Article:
department at <techsupport@rtdfinland.fi>. When sending us an Email
request please include the following information: Your company's name
and address, your name, your telephone number, and a brief description
of the problem.
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Chapter 2 -
BOARD SETTINGS
The GPRS35 board has jumper settings, which can be changed to suit
your application and host computer configuration. The factory settings are
listed and shown in the diagram at the beginning of this chapter. Make
sure you completely study and understand this chapter before making
changes to these settings.
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Factory-Configured Jumper Settings
Table 2-1 below illustrates the factory jumper setting for the GPRS35.
Figure 2-1 shows the board layout of the GPRS35 and the locations of the
jumpers. The following paragraphs explain how to change the factory
jumper settings to suit your specific application.
Table 2-1 Factory configured jumper settings (Please see figure 2-1 below
for more detailed locations)
JUMPER NAME
BASE
IRQ
DESCRIPTION
Base Addresses
Host interrupts
NUMBER OF JUMPERS
6
11+1
FACTORY SETTING
2E8 / 6E8
5, G – jumper closed
Fig. 2-1 GPRS35-1 Board layout showing jumper locations
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Base address jumpers (Factory setting: 2E8h / 6E8h)
The GPRS35 is I/O mapped into the memory space of your host XT/AT.
The board occupies a consecutive memory window of 8 bytes starting
from the base address for UART communication and 4 consecutive bytes
starting from BASE+400h for the board control and status registers. As an
example if your base address is set to be 2E8h for the serial port, the
onboard control registers will start from 6E8h.
The most common cause of failure when you are first setting up your
module is address contention: some of your computers I/O space is
already occupied by other devices and memory resident programs. When
the GPRS35 attempts to use it's own reserved memory addresses (which
are being already used by another peripheral device) erratic performance
can occur and the data read from the board may be corrupted.
To avoid this problem make sure you set up the base address by using
the six jumpers on the right side of the board, this allows you to choose
from a number of different addresses in your host computer’s I/O map.
Should the factory-installed settings be incompatible to your system
configuration, you may change this setting to another using the options
illustrated in Table 2-2 (overleaf). The table shows the jumper settings
and their corresponding values in hexadecimal form. Ensure that you
verify the correct location of the base address jumpers. When the jumper
is removed it corresponds to a logical "0", connecting the jumper to a "1".
When you set the base address of the module, record the setting inside
the back cover of this manual.
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GPRS35 Base address configuration
BASE
200
208
210
218
220
228
230
238
240
248
250
258
260
268
270
278
280
288
290
298
2A0
2A8
2B0
2B8
2C0
2C8
2D0
2D8
2E0
2E8
2F0
2F8
A8 A7 A6 A5 A4
0 0 0 0 0
0 0 0 0 0
0 0 0 0 1
0 0 0 0 1
0 0 0 1 0
0 0 0 1 0
0 0 0 1 1
0 0 0 1 1
0 0 1 0 0
0 0 1 0 0
0 0 1 0 1
0 0 1 0 1
0 0 1 1 0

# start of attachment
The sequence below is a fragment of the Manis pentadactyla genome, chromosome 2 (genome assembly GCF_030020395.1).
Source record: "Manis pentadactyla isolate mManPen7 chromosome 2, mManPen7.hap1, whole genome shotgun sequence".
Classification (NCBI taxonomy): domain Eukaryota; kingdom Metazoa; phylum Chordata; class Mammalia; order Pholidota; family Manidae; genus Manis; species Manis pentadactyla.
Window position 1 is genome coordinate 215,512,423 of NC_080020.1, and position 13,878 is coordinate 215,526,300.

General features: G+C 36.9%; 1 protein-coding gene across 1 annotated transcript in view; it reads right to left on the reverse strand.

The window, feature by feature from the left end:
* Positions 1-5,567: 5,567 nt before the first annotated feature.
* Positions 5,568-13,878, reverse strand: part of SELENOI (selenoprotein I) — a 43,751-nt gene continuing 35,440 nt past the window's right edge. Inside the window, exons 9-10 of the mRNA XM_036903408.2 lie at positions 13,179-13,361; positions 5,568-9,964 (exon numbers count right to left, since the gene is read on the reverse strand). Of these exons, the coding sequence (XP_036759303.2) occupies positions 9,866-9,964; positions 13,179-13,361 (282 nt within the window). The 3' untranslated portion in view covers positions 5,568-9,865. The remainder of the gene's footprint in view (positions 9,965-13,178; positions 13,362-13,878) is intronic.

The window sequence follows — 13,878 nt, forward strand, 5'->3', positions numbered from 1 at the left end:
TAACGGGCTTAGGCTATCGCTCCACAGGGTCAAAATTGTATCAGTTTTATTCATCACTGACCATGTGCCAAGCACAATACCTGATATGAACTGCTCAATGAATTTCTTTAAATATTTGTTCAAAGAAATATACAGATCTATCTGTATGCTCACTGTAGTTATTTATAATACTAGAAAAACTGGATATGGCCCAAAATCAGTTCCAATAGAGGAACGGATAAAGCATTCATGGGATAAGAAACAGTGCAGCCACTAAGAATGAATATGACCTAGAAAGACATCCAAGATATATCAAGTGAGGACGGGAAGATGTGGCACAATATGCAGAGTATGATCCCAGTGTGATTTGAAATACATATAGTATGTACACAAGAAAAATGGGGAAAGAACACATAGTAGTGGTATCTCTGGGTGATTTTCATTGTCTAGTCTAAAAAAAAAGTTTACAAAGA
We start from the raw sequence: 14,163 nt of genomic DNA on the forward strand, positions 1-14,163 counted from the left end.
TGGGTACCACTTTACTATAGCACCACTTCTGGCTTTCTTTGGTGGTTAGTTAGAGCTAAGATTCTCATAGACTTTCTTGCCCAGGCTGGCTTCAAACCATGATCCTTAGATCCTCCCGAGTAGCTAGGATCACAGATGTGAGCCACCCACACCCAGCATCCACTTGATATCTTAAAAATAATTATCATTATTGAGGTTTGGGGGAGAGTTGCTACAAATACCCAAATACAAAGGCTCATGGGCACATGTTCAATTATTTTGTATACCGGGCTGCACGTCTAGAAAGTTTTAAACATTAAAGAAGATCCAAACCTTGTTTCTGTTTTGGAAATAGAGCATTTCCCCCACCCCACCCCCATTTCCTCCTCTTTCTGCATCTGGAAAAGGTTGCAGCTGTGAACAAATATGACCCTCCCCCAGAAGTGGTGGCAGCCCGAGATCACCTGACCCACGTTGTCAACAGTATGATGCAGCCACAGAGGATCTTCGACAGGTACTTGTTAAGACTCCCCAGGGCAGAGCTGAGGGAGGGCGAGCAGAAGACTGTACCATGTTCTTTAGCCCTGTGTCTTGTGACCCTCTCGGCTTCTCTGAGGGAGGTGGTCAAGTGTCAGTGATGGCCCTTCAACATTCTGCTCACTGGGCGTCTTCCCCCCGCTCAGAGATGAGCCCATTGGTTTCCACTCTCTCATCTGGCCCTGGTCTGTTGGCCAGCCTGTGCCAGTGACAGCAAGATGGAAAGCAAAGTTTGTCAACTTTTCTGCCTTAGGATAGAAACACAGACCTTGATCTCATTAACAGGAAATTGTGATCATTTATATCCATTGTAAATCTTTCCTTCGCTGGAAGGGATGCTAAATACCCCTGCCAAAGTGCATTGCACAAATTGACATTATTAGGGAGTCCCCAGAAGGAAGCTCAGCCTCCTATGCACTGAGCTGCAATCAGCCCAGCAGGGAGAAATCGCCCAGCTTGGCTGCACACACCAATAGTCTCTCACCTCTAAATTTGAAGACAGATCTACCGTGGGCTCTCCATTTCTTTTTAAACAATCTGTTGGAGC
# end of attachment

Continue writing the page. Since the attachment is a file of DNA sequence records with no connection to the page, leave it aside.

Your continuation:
0 0 1 1 0
0 0 1 1 1
0 0 1 1 1
0 1 0 0 0
0 1 0 0 0
0 1 0 0 1
0 1 0 0 1
0 1 0 1 0
0 1 0 1 0
0 1 0 1 1
0 1 0 1 1
0 1 1 0 0
0 1 1 0 0
0 1 1 0 1
0 1 1 0 1
0 1 1 1 0
0 1 1 1 0
0 1 1 1 1
0 1 1 1 1
0 = JUMPER OFF
A3
0
1
0
1
0
1
0
1
0
1
0
1
0
1
0
1
0
1
0
1
0
1
0
1
0
1
0
1
0
1
0
1
BASE
300
308
310
318
320
328
330
338
340
348
350
358
360
368
370
378
380
388
390
398
3A0
3A8
3B0
3B8
3C0
3C8
3D0
3D8
3E0
3E8
3F0
3F8
A8 A7 A6 A5 A4
1 0 0 0 0
1 0 0 0 0
1 0 0 0 1
1 0 0 0 1
1 0 0 1 0
1 0 0 1 0
1 0 0 1 1
1 0 0 1 1
1 0 1 0 0
1 0 1 0 0
1 0 1 0 1
1 0 1 0 1
1 0 1 1 0
1 0 1 1 0
1 0 1 1 1
1 0 1 1 1
1 1 0 0 0
1 1 0 0 0
1 1 0 0 1
1 1 0 0 1
1 1 0 1 0
1 1 0 1 0
1 1 0 1 1
1 1 0 1 1
1 1 1 0 0
1 1 1 0 0
1 1 1 0 1
1 1 1 0 1
1 1 1 1 0
1 1 1 1 0
1 1 1 1 1
1 1 1 1 1
A3
0
1
0
1
0
1
0
1
0
1
0
1
0
1
0
1
0
1
0
1
0
1
0
1
0
1
0
1
0
1
0
1
1 = JUMPER CLOSED
Table 2-2 Base address jumper settings for the GPRS35, the default
jumper setting is highlighted.
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Fig. 2-2 Base address jumpers illustrating address 2E8
Host interrupts
(Factory setting: IRQ5, G closed)
The header connector, shown in Figure 2-3 below, lets you connect the
onboard control logic interrupt outputs to one of the interrupt channels
available on the host computer XT/AT bus.
Fig. 2-3 Interrupt jumpers from left to right IRQ2,5,6,7,10,11,12,14,15 and G
Note: The GPRS35 hardware supports interrupt sharing! Jumper G must be
closed on one module per used interrupt. For example if two boards share
interrupt number 7 only one board may have the G jumper closed. The G
jumper connects a 1KOhm resistor to ground while the shared interrupts
are 3-stated pulling the line to an inactive level.
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Chapter 3
BOARD INSTALLATION
The GPRS35 GSM modem module is designed to directly mount on top or
under your RTD PC/104 cpuModule stack. This chapter tells you step-bystep how to install your GPRS35 into your system.
Board installation
Keep your board in its antistatic bag until you are ready to install it to your
system! When removing it from the bag, hold the board at the edges and
do not touch the components or connectors. Please handle the board in
an antistatic environment and use a grounded workbench for testing and
handling of your hardware. Before installing the board in your computer,
check the power cabling. Failure to do so may cause the power supply
unit to malfunction or even cause permanent damage.
General installation guidelines:
•
•
•
•
•
•
GPRS35
Touch the grounded metal housing of your computer to discharge any
antistatic buildup and then remove the board from its antistatic bag.